Typical news of U.S.-Russia relations this past year has centered on trade and human rights. For those who need a refresher, I’m talking about whether or not the U.S. should drop demands for improved human rights in Russia in order to reap the benefits of their upcoming entry into the World Trade Organization (WTO). (I think the WTO should be making those demands!) Clearly the U.S. isn’t planning to budge. If anything, they’re taking an even harder line.
Known as the Sergei Magnitsky Rule of Law Accountability Act – which we will shorten to the Magnitsky Act, named for a Russian anti-corruption lawyer who died due to suspected abuse in prison – the bill, sponsored by Sen. Ben Cardin (D-MD), requires the U.S. to deny visas to human rights abusers, as well as freeze their assets. While the focus is on Russian officials, especially those involved in Magnitsky’s case, it would apply to abusers around the world.
This is a rare bill with broad bipartisan support in Congress, which makes me happy not only for that reason, but because this is the type of policy that should have been enacted years ago. The White House, however, is not quite as enthusiastic:
The administration . . . says it understands the concerns about rights abuses, but that the bill is unnecessary as the administration has already imposed visa restrictions on some Russians thought to have been involved in Magnitsky’s death.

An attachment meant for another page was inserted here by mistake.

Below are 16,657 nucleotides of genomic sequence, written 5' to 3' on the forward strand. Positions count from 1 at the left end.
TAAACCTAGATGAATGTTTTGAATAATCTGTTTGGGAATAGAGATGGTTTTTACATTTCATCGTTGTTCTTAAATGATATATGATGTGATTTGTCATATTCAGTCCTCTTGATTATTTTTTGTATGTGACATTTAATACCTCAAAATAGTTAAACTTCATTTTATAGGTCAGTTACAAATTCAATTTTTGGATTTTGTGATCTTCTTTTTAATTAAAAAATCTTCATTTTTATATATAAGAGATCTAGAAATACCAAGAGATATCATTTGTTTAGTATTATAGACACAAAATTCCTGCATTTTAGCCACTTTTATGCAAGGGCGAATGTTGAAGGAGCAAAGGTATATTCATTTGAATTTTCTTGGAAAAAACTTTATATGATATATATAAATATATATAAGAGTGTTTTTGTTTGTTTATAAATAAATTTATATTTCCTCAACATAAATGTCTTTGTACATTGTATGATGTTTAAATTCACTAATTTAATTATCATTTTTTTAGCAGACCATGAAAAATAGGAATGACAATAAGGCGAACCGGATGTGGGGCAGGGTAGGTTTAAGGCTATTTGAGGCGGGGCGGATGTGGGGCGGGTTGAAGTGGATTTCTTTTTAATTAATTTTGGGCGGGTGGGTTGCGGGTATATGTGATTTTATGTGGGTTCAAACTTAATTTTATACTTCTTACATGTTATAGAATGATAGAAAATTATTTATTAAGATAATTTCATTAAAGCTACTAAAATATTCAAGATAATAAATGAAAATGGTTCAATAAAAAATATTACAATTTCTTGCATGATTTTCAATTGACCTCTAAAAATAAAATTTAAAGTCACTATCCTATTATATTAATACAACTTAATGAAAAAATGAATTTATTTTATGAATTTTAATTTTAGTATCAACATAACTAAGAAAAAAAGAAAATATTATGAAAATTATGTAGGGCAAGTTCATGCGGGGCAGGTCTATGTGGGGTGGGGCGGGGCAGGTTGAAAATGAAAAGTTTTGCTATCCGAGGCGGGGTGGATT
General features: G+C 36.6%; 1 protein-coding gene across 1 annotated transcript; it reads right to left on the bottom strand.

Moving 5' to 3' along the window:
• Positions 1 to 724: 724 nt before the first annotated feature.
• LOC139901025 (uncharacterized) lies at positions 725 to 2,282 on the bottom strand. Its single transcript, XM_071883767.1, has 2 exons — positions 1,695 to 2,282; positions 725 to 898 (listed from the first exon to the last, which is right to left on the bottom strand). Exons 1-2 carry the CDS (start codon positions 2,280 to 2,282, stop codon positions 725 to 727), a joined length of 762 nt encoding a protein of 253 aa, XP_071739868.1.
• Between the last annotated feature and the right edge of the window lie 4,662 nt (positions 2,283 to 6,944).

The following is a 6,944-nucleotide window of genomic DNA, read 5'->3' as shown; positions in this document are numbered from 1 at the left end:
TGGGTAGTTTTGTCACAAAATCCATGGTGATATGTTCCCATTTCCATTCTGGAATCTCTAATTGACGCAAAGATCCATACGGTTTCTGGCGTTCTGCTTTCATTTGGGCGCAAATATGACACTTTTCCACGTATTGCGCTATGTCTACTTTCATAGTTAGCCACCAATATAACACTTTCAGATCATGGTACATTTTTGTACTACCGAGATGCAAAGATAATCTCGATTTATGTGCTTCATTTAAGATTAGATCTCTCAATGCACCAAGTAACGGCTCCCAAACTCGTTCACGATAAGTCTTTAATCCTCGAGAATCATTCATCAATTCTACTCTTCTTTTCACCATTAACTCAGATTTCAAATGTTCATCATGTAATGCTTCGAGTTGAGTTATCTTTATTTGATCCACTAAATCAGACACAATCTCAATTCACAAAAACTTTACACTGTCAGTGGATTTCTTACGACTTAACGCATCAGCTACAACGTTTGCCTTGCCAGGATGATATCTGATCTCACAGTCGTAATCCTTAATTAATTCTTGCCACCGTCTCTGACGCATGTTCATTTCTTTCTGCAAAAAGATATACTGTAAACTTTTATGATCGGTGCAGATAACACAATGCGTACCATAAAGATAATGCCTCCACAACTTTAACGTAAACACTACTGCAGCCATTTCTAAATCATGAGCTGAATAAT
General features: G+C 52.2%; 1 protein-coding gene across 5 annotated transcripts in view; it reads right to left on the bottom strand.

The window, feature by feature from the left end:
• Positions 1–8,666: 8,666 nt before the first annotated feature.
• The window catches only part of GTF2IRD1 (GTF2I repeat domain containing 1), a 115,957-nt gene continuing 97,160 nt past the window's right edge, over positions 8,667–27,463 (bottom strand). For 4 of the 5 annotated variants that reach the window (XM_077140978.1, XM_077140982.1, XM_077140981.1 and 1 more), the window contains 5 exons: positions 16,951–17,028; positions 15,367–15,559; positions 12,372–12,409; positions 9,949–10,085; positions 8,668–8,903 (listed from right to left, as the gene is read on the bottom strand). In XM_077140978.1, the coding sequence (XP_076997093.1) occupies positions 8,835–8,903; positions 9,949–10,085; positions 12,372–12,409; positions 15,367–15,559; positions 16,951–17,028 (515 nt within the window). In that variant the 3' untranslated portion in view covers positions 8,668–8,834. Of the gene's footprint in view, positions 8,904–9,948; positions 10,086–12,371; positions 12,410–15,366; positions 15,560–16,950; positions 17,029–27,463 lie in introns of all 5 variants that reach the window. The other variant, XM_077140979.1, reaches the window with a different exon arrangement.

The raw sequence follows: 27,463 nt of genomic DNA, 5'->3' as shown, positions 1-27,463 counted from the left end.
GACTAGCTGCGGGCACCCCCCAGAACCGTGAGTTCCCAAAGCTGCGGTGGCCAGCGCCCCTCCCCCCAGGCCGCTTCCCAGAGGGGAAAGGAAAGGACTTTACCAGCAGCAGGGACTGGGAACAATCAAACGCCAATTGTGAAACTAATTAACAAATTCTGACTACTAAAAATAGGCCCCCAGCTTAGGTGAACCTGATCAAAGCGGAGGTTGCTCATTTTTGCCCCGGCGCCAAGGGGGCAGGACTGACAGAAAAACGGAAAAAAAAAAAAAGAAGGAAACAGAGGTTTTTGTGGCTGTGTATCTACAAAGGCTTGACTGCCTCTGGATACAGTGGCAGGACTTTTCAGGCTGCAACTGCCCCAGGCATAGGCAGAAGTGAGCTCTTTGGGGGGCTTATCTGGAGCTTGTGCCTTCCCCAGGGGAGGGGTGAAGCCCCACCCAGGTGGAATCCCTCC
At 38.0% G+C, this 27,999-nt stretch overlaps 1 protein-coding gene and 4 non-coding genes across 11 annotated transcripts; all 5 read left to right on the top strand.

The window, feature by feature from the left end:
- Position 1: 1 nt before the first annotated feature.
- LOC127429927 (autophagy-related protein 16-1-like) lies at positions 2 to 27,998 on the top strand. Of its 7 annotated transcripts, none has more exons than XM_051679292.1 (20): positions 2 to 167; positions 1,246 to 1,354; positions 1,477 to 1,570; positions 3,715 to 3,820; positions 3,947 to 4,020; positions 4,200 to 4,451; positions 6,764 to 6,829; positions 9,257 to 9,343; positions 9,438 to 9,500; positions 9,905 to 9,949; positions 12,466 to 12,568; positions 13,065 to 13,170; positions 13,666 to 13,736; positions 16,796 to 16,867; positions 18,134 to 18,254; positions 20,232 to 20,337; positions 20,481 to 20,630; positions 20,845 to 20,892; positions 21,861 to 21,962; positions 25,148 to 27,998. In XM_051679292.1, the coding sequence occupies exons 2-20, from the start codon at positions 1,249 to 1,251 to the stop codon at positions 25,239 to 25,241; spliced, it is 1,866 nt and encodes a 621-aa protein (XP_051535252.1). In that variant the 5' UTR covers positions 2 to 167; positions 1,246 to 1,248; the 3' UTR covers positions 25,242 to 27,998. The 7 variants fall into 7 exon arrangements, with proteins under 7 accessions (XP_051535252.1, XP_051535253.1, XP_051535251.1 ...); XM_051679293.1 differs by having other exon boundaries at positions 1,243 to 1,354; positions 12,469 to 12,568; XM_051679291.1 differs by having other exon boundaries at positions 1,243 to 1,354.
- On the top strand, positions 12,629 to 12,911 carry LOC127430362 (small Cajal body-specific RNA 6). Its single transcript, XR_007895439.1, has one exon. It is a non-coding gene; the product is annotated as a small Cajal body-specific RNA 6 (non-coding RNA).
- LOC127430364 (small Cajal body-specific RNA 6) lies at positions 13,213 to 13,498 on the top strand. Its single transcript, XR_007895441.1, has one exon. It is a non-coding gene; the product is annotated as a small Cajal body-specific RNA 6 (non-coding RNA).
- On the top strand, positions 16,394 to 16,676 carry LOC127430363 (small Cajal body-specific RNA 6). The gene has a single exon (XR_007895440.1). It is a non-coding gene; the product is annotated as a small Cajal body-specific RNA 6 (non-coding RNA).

Take a look at the bill, conveniently posted on Cardin’s Senate website, specifically Section 4, subsection 2, paragraph B. That’s the part of the bill that has nothing to do with either Magnitsky or Russia. It would apply to perpetrators of “other gross violations of human rights.” While there might be overlap between this bill and existing restrictions, this bill has just left the Senate Foreign Relations Committee and has time to be edited.
It would be nice if the administration could voice some support for the non-overlap. I am not about to accuse President Obama and Co. of being ignorant, willfully or otherwise, of the problem of human rights abuses. However – and Cardin is equally to blame for this – they are far too fixated on the Magnitsky issue. The bill sends more of a message of “Fuck you, Russia” than “Fuck you, human rights abusers in general,” and the administration is running with it.
Broad congressional support is great, but broad international support will come when the U.S. takes a hard line on human rights, period. No American person or group should be permitted to profit off unchecked abuse. Anyone who is thinking about ways around legislation like this needs to find their soul.